Iconic Bassist, Marco Mendoza, Discusses His Twelve-Step Path Into Music, His Thriving Solo Project, And His Forthcoming UK Tour

“As you get older, you start realising, maybe I have something to say. Maybe I have a way of singing that I like to sing. After the Daisies, I...

Interview by Mark Lacey



Across the last thirty years, there can be few more recognisable bass players in the rock music industry than Marco Mendoza. His tenures with Blue Murder, Whitesnake, Ted Nugent, the Dead Daisies, and more recently Neal Schon and Journey, have seen him grace some of the biggest stages across the world. During that time his solo career has taken something of a back seat, but with two of his most recent albums, ‘Viva La Rock’ and ‘New Direction’ gaining increasingly positive reviews, and fans clamouring to see the songs performed live, the momentum is building for Marco to express himself further in his own right.

“As you get older, you start realising, maybe I have something to say. Maybe I have a way of singing that I like to sing. After the Daisies, I realised that I wanted to have a little more control, to be honest. I was amazed, and surprised at the response”.

Marco: 2019 was the first year that I dedicated a lot of time and energy to my solo thing. My priorities were the Dead Daisies until 2018, and then things changed, so I had time available. The reception was over the top. Not what I expected. I’m still trying to get my music heard, but I was really surprised; people dig what I’m doing, and I have a great time doing it, so why not pursue it more? And that’s what happened.

MGM: You’re one of the most recognisable bass players of the last 30 years. You’ve played with everybody from Dead Daisies, Thin Lizzy, Black Star Riders, Whitesnake and many others. But your professional music career goes back to the late eighties, and your first recordings with Bill Ward. You were quite late to becoming a professional musician.

Marco: I think I was. I came from Mexico and I had started touring when I was 15 or 16, and I had a great run. I was an apprentice and I got lucky. I got recruited by some major players and touring bands in Mexico, and that was the beginning of my career. I always knew that I wanted to come to the States; I’m a US citizen. But I fell into a lot of bad influences ….  drugs and alcohol and all that. I crashed and burned, and it was a learning process for me. I got to the point in my mid-late 20s where I realised how lucky I was and what a gift music was. I hadn’t finished high school, so this was going to be a lifetime commitment. This is going to be my livelihood and I didn’t have the clarity because things were moving so fast. I mean, I went from playing little clubs, school dances, to major touring at 15-16. There are no manuals to prepare you for that. You learn everything on the road. I have an addictive personality, and I fell into all the bad influences. I got married very young at 16, I had two kids, and that fell apart four years later. And then I got married again. I was trying to find myself in the midst of the music business. It was overwhelming. It got the best of me. And in ‘87, by the grace of God, I got sober … September 20th. Playing with Bill Ward was the beginning of my professional, focused, productive career. I was in L.A. but by then I had played in New York and Miami. I travelled the world playing with a lot of different cats, a lot of jazz, a lot of funk. And Bill and I met at a twelve-step meeting; he was getting sober too. And that was our connection. We started talking and he said, “I’m doing my first solo album. I’m trying to surround myself with sober people. I would love for you to be to come hear it”. That was the beginning. “Come hear it, but bring a bass”. I went, heard it, and to my amazement, because he really downplayed everything; Jack Bruce was playing on it. Ozzy was on it. Some big names. Zakk Wylde, I believe. I could go down the list. It was pretty amazing. Tim Bogert; some of my bass heroes, and I’m like, wow. Very casually he goes, “I have some unfinished stuff here, would you plug in”, and he started singing me the parts and we played. From that point on, we got on so well, and he was surrounding himself with sober people. So, he said, “I want to get a band together, and I want you to be the bass player. Are you interested”. That was the beginning, and Bill being who he was, it got my name out there. That was the beginning of my focused career.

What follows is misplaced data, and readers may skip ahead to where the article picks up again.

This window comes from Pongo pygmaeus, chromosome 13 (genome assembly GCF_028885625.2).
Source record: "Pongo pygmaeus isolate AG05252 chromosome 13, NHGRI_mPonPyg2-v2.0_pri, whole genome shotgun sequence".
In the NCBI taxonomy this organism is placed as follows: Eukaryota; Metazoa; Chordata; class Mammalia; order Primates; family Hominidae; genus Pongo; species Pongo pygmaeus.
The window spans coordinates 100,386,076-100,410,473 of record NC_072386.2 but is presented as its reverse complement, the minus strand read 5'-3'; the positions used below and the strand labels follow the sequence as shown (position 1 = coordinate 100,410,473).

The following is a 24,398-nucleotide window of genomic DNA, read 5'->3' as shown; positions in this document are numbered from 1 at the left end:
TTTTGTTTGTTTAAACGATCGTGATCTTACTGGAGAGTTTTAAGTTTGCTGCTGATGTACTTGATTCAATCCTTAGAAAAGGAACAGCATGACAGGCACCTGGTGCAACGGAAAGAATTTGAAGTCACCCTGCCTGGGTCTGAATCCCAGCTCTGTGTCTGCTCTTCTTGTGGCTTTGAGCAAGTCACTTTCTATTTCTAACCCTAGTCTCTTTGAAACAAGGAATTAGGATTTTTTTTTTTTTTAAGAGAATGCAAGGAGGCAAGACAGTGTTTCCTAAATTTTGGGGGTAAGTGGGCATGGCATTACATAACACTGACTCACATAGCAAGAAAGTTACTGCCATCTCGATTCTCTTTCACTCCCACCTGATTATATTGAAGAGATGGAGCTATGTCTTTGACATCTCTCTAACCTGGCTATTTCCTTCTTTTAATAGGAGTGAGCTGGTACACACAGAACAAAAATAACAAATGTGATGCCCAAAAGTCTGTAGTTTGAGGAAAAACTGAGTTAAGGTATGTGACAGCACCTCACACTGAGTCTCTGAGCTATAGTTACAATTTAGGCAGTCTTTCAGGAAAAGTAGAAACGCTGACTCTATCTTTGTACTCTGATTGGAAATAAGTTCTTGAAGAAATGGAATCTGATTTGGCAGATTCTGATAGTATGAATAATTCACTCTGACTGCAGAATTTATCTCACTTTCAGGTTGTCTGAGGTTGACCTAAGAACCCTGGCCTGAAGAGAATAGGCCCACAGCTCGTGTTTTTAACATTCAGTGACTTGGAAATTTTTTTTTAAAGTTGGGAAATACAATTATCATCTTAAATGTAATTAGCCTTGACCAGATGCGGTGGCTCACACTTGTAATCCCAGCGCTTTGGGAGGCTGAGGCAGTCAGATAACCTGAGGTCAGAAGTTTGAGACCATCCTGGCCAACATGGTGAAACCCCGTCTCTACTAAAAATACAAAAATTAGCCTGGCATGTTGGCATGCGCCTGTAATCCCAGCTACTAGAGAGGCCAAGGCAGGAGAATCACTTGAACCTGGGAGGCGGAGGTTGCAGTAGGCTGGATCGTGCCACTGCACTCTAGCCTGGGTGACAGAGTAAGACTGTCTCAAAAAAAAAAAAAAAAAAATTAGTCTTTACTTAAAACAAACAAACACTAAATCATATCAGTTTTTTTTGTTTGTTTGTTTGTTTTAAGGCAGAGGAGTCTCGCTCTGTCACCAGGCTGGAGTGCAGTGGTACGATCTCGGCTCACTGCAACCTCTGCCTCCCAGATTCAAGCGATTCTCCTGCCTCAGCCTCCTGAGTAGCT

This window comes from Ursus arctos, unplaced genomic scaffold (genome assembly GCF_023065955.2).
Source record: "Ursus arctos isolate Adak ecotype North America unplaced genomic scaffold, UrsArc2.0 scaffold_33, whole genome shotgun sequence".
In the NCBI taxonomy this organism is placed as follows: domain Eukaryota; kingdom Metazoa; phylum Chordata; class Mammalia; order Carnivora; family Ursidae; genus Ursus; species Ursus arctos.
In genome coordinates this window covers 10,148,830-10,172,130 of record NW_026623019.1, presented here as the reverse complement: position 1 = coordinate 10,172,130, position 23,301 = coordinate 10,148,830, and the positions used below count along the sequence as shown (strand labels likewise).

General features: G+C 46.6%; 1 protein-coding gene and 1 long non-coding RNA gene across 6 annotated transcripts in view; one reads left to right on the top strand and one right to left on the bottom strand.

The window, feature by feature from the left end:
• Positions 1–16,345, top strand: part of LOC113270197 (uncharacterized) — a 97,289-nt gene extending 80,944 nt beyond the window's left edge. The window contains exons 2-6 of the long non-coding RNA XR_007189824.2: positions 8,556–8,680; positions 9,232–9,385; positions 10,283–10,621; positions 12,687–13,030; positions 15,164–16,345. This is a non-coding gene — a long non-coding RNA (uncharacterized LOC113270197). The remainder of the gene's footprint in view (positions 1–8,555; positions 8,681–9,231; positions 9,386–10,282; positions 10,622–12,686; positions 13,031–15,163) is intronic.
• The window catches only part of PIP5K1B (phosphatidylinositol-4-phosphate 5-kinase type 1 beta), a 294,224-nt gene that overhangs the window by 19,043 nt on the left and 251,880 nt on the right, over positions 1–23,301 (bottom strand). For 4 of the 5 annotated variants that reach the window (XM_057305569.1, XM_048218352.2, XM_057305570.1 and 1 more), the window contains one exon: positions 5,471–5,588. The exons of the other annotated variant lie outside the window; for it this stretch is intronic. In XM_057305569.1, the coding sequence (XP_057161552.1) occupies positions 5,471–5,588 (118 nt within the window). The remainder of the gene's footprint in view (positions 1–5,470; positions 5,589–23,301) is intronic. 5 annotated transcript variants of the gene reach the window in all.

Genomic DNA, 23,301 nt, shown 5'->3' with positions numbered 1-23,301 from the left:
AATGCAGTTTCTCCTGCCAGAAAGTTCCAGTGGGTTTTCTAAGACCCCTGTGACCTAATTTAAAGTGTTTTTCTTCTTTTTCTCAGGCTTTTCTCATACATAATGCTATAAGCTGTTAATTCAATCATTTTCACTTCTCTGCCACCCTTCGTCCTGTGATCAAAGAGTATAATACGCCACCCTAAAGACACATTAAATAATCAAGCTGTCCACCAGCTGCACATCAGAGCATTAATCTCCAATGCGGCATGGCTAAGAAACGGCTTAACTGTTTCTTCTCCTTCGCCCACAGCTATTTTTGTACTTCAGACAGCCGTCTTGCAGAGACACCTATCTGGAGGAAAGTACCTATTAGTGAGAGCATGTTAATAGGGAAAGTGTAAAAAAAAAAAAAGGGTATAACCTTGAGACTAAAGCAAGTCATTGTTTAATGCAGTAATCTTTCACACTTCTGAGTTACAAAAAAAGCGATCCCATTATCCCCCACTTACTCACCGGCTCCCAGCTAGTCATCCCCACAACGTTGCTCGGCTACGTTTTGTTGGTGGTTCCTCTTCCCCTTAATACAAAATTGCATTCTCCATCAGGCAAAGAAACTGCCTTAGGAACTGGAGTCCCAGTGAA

MGM: It must be quite difficult to be in recovery, which is a lifetime thing, and be touring the world as a musician? That’s a world with more temptations than almost any career.

Marco: But there’s no doubt in my mind, the opportunity I was given; coming out of the gate onto my sober career, being with somebody like Bill; that was such a catalyst to the rest of my career. Because from that point on, the calls started coming in, and people started looking for me and what I had to offer. I got some pretty cool calls. Edgar Winter, John Sykes came to one of the clubs where I was playing with my jazz fusion trio, and he needed a bass player that played fretless because Tony and him had parted ways, and that ended up being Blue Murder’s second album. And that was my connection to Thin Lizzy through John Sykes. And meeting Tommy Aldridge; it’s like a snowball effect. You start playing with all these different cats. Obviously, you have something to offer, you do a good job. I enjoy what I do. I love it. I smile. I really dig it still, and I think it’s contagious. One of the big things that did help is the fact that I sang BVs, and that’s always an asset for any player.